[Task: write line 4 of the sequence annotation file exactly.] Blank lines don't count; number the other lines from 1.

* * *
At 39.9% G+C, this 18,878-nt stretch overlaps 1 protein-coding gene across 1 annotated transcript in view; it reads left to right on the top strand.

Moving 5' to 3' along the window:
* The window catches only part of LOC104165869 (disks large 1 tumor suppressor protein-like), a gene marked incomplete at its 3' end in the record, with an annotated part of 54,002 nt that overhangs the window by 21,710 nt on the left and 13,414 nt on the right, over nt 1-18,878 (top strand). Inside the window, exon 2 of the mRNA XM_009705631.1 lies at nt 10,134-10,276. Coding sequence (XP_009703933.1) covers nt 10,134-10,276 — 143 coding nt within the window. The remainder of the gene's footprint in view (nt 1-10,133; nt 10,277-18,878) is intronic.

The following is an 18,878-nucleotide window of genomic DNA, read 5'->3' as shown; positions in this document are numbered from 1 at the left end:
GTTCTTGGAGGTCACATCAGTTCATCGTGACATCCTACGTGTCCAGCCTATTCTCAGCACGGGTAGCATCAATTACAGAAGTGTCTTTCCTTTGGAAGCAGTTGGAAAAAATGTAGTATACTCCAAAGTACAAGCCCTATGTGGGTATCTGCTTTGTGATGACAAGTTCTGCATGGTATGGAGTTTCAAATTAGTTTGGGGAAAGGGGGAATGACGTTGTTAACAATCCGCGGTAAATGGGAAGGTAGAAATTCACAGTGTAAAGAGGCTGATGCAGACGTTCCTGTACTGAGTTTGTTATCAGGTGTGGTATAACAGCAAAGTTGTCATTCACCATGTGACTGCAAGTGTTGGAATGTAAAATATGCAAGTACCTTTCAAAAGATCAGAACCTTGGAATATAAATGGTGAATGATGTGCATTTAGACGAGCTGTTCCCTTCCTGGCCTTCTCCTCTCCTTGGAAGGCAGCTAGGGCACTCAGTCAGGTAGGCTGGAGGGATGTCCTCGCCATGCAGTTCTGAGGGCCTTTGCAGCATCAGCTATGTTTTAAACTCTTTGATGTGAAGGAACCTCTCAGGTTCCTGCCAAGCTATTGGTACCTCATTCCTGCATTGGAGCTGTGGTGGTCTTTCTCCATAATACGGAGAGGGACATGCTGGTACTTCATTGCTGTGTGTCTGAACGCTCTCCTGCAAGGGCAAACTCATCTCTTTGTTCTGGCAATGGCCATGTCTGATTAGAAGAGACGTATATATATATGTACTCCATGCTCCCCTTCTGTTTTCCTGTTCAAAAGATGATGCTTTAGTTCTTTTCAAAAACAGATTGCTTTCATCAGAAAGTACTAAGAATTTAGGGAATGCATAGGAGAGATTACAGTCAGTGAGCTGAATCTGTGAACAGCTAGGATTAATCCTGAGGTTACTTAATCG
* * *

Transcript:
The following is an 18,878-nucleotide window of genomic DNA, read 5'->3' as shown; positions in this document are numbered from 1 at the left end: